Data from: When beggars are choosers-How nesting of a solitary bee is affected by temporal dynamics of pollen plants in the landscape
Persson, Anna S.; Mazier, Florence; Smith, Henrik G.; Persson, Anna (2018), Data from: When beggars are choosers-How nesting of a solitary bee is affected by temporal dynamics of pollen plants in the landscape, Dryad, Dataset, https://doi.org/10.5061/dryad.dj454vt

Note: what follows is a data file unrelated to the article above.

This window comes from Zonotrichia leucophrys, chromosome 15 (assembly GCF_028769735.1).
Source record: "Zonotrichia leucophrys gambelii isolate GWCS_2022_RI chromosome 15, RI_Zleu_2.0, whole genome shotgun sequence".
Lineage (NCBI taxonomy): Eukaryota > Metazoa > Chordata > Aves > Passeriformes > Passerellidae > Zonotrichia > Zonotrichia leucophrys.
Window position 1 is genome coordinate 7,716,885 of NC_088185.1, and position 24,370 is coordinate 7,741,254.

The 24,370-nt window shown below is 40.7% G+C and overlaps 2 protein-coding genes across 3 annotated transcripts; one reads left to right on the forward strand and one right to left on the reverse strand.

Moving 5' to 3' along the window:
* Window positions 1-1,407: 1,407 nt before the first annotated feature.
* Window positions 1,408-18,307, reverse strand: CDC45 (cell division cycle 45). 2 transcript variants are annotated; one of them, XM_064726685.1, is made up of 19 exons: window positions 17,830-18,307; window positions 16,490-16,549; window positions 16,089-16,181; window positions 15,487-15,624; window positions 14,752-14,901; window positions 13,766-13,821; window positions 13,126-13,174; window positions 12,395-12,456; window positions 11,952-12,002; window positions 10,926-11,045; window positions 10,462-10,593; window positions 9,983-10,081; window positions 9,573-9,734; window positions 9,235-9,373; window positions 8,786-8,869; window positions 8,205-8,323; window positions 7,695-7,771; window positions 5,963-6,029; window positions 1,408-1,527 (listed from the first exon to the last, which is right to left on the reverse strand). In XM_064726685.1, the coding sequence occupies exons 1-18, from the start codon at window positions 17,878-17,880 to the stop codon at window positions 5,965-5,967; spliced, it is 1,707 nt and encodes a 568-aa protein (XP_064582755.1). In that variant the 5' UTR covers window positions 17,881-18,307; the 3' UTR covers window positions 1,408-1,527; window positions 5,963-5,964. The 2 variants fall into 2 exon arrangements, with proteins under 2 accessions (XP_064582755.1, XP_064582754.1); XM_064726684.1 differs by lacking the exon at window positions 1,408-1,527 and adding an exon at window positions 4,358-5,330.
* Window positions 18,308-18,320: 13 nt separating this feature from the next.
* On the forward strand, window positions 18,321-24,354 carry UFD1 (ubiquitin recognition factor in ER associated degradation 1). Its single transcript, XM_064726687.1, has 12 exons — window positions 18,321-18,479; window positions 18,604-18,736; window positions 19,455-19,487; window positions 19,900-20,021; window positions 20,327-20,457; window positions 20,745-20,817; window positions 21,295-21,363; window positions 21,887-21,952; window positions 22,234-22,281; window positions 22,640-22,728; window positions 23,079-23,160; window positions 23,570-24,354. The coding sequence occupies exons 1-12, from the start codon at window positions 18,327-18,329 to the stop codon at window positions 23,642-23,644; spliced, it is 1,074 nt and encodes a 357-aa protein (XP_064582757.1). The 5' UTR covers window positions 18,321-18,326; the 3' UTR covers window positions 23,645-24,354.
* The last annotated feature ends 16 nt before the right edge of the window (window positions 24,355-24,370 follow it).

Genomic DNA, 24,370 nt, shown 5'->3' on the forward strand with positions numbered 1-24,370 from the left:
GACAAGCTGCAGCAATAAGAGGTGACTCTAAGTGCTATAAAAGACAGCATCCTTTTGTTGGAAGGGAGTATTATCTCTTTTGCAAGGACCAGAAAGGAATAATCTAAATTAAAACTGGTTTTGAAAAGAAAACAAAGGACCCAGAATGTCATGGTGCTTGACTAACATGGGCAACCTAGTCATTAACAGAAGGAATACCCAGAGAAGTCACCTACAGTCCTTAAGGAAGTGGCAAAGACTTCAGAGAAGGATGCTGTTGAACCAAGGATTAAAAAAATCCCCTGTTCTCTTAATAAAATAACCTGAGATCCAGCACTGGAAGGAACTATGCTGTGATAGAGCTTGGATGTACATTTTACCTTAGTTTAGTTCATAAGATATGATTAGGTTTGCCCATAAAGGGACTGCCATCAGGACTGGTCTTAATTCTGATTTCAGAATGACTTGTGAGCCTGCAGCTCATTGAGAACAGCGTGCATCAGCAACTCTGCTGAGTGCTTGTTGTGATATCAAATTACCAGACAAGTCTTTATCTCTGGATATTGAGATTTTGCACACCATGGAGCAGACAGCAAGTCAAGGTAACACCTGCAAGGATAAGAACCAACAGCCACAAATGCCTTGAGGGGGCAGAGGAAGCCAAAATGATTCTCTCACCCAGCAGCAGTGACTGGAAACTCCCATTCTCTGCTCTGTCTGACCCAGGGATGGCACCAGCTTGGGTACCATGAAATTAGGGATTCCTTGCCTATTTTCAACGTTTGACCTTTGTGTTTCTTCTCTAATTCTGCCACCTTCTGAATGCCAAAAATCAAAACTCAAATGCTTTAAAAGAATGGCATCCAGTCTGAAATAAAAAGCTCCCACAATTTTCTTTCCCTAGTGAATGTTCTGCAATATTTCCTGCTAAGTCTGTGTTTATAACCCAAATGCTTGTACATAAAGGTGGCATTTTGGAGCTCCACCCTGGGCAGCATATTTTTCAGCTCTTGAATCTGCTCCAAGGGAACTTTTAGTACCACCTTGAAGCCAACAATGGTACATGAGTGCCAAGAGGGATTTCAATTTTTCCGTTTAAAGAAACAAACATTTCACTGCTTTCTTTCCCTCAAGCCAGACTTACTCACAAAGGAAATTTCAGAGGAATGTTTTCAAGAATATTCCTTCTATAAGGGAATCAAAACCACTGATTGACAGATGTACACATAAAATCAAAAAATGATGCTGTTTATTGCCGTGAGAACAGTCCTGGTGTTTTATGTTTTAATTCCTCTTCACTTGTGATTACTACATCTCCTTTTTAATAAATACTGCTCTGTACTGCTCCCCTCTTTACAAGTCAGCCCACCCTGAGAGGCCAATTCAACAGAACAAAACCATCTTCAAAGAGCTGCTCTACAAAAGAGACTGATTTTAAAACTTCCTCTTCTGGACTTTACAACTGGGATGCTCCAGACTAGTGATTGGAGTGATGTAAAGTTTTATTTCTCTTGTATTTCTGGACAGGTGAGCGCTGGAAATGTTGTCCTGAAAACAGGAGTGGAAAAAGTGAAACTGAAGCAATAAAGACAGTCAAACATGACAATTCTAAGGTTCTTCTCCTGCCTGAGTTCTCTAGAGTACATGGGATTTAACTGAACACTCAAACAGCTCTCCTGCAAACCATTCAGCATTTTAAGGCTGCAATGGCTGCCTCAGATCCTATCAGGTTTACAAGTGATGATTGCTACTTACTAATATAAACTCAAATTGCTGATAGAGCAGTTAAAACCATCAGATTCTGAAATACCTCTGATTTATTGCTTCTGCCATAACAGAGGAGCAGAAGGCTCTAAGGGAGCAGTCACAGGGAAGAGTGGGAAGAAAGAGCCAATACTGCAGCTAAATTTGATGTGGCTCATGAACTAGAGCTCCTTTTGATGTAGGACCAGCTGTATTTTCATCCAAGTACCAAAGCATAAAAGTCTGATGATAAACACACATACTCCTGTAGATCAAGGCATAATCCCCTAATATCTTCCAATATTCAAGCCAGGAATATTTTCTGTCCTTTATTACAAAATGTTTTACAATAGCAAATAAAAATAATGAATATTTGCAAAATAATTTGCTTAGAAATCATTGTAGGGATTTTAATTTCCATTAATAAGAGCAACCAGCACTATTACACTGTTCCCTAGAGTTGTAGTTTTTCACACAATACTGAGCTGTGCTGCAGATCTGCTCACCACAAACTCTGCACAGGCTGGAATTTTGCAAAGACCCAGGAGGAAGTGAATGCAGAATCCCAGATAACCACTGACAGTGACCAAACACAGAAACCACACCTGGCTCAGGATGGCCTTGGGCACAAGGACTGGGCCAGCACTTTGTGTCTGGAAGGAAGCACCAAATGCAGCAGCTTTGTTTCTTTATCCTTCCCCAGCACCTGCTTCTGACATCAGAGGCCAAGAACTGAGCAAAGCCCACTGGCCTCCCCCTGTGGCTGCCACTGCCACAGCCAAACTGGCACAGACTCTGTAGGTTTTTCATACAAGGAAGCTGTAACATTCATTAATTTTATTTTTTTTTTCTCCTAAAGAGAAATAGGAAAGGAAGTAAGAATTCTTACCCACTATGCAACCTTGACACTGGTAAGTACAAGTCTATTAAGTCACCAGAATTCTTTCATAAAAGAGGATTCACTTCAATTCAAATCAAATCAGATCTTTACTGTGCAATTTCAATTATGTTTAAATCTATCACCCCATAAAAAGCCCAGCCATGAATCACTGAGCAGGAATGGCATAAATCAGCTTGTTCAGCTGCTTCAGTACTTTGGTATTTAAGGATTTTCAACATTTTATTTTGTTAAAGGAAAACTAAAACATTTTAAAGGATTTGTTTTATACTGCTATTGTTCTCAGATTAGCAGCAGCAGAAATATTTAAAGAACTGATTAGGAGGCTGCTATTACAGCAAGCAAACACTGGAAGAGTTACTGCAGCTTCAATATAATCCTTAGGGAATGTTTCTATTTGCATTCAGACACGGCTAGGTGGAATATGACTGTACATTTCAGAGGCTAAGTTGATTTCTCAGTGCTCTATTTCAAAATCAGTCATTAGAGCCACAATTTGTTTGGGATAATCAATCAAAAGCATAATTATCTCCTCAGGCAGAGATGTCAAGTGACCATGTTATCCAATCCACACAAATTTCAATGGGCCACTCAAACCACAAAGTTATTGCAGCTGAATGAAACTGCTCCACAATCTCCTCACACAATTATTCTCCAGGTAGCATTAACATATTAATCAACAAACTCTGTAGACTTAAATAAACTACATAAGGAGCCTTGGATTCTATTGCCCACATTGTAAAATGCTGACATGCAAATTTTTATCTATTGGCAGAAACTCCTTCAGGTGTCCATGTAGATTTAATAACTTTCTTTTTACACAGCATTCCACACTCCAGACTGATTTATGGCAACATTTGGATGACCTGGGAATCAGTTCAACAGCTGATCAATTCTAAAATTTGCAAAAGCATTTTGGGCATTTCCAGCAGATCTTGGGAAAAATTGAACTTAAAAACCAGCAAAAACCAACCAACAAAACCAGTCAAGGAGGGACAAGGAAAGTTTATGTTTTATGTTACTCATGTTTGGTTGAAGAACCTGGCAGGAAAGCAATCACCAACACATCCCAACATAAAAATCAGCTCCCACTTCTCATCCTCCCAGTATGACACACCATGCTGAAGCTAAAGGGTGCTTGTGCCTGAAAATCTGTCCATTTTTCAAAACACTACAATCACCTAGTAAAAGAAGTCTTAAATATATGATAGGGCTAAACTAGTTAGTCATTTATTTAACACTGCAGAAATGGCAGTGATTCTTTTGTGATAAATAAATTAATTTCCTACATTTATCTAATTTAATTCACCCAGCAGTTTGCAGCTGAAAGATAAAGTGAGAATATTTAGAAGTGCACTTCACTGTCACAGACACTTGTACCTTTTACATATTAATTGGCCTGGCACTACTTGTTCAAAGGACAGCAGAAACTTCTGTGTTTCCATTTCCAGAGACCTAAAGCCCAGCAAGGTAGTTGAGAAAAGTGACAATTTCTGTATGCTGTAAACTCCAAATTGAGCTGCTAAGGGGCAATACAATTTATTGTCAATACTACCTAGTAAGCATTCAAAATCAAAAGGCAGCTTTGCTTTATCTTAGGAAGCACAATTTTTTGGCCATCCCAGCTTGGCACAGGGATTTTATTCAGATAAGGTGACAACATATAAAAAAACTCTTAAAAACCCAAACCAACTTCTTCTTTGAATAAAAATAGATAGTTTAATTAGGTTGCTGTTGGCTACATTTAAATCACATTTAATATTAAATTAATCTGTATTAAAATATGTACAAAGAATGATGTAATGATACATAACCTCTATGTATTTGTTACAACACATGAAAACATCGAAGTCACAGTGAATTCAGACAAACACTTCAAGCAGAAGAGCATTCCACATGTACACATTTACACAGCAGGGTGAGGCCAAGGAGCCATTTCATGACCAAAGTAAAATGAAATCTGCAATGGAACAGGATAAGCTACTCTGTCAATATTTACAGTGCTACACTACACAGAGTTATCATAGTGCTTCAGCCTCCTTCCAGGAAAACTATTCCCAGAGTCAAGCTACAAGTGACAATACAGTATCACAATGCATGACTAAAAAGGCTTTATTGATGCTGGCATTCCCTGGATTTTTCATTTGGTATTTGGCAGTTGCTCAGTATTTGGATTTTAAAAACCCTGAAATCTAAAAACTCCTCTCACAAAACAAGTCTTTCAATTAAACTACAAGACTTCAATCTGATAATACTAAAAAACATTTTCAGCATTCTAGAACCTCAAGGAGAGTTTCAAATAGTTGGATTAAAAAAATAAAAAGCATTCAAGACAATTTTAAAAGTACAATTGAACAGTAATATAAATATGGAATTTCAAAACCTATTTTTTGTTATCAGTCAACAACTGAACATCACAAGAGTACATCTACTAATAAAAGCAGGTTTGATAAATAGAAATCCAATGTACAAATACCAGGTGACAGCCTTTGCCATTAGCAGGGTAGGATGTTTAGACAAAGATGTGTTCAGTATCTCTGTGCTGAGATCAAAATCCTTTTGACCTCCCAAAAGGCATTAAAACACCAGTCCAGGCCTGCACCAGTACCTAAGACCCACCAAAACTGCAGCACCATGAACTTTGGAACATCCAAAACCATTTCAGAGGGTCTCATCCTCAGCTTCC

Wild bees are declining in intensively farmed regions worldwide, threatening pollination services to flowering crops and wild plants. To halt bee declines, it is essential that conservation actions are based on a mechanistic understanding of how bee species utilize landscapes. We aimed at teasing apart how foraging resources in the landscape through the nesting season affected nesting and reproduction of a solitary bee in a farmland region. We investigated how availability of floral resources and potentially resource‐rich habitats surrounding nests affected nest provisioning and reproduction in the solitary polylectic bee Osmia bicornis. The study was performed in 18 landscape sectors dominated by agriculture, but varying in agricultural intensity in terms of proportion of organic crop fields and seminatural permanent pastures. Pasture‐rich sectors contained more oak (Quercus robur), which pollen analysis showed to be favored forage in early season. More oaks ≤100 m from nests led to higher proportions of oak pollen in nest provisions and increased speed of nest construction in early season, but this effect tapered off as flowering decreased. Late‐season pollen foraging was dominated by buttercup (Ranunculus spp.), common in various noncrop habitats. Foraging trips were longer with more oaks and increased further through the season. The opposite was found for buttercup. Oak and buttercup interacted to explain the number of offspring; buttercup had a positive effect only when the number of oaks was above the mean for the studied sectors. The results show that quality of complex and pasture‐rich landscapes for O. bicornis depends on preserving existing and generating new oak trees. Lignose plants are key early‐season forage resources in agricultural landscapes. Increasing habitat heterogeneity with trees and shrubs and promoting suitable late‐flowering forbs can benefit O. bicornis and other wild bees active in spring and early summer, something which existing agri‐environment schemes seldom target.